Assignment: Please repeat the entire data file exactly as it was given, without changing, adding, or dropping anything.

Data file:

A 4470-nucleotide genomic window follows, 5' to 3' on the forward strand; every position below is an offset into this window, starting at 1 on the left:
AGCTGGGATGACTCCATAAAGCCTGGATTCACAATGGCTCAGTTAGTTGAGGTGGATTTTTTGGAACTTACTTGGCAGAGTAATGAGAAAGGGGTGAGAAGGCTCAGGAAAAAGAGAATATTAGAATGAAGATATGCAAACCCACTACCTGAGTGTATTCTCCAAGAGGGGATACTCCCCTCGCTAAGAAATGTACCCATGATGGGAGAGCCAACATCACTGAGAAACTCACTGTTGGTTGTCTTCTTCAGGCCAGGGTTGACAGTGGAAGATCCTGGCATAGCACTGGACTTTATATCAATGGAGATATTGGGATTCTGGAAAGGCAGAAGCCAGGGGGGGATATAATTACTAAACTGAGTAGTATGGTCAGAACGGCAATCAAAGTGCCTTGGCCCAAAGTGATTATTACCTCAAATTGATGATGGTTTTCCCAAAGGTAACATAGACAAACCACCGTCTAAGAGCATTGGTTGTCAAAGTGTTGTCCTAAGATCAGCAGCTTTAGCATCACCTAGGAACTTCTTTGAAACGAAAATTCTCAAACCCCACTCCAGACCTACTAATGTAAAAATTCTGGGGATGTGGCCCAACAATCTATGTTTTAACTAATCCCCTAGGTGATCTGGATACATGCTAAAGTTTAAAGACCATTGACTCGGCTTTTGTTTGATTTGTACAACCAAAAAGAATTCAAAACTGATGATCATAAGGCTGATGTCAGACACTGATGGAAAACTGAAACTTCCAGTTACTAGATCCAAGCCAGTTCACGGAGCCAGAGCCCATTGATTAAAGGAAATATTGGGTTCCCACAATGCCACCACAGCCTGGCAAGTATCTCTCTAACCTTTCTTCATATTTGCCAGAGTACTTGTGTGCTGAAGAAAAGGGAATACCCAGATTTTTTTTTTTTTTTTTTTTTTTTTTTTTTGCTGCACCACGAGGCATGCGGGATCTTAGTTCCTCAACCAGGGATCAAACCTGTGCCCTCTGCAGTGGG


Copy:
A 4470-nucleotide genomic window follows, 5' to 3' on the forward strand; every position below is an offset into this window, starting at 1 on the left:
AGCTGGGATGACTCCATAAAGCCTGGATTCACAATGGCTCAGTTAGTTGAGGTGGATTTTTTGGAACTTACTTGGCAGAGTAATGAGAAAGGGGTGAGAAGGCTCAGGAAAAAGAGAATATTAGAATGAAGATATGCAAACCCACTACCTGAGTGTATTCTCCAAGAGGGGATACTCCCCTCGCTAAGAAATGTACCCATGATGGGAGAGCCAACATCACTGAGAAACTCACTGTTGGTTGTCTTCTTCAGGCCAGGGTTGACAGTGGAAGATCCTGGCATAGCACTGGACTTTATATCAATGGAGATATTGGGATTCTGGAAAGGCAGAAGCCAGGGGGGGATATAATTACTAAACTGAGTAGTATGGTCAGAACGGCAATCAAAGTGCCTTGGCCCAAAGTGATTATTACCTCAAATTGATGATGGTTTTCCCAAAGGTAACATAGACAAACCACCGTCTAAGAGCATTGGTTGTCAAAGTGTTGTCCTAAGATCAGCAGCTTTAGCATCACCTAGGAACTTCTTTGAAACGAAAATTCTCAAACCCCACTCCAGACCTACTAATGTAAAAATTCTGGGGATGTGGCCCAACAATCTATGTTTTAACTAATCCCCTAGGTGATCTGGATACATGCTAAAGTTTAAAGACCATTGACTCGGCTTTTGTTTGATTTGTACAACCAAAAAGAATTCAAAACTGATGATCATAAGGCTGATGTCAGACACTGATGGAAAACTGAAACTTCCAGTTACTAGATCCAAGCCAGTTCACGGAGCCAGAGCCCATTGATTAAAGGAAATATTGGGTTCCCACAATGCCACCACAGCCTGGCAAGTATCTCTCTAACCTTTCTTCATATTTGCCAGAGTACTTGTGTGCTGAAGAAAAGGGAATACCCAGATTTTTTTTTTTTTTTTTTTTTTTTTTTTTTGCTGCACCACGAGGCATGCGGGATCTTAGTTCCTCAACCAGGGATCAAACCTGTGCCCTCTGCAGTGGG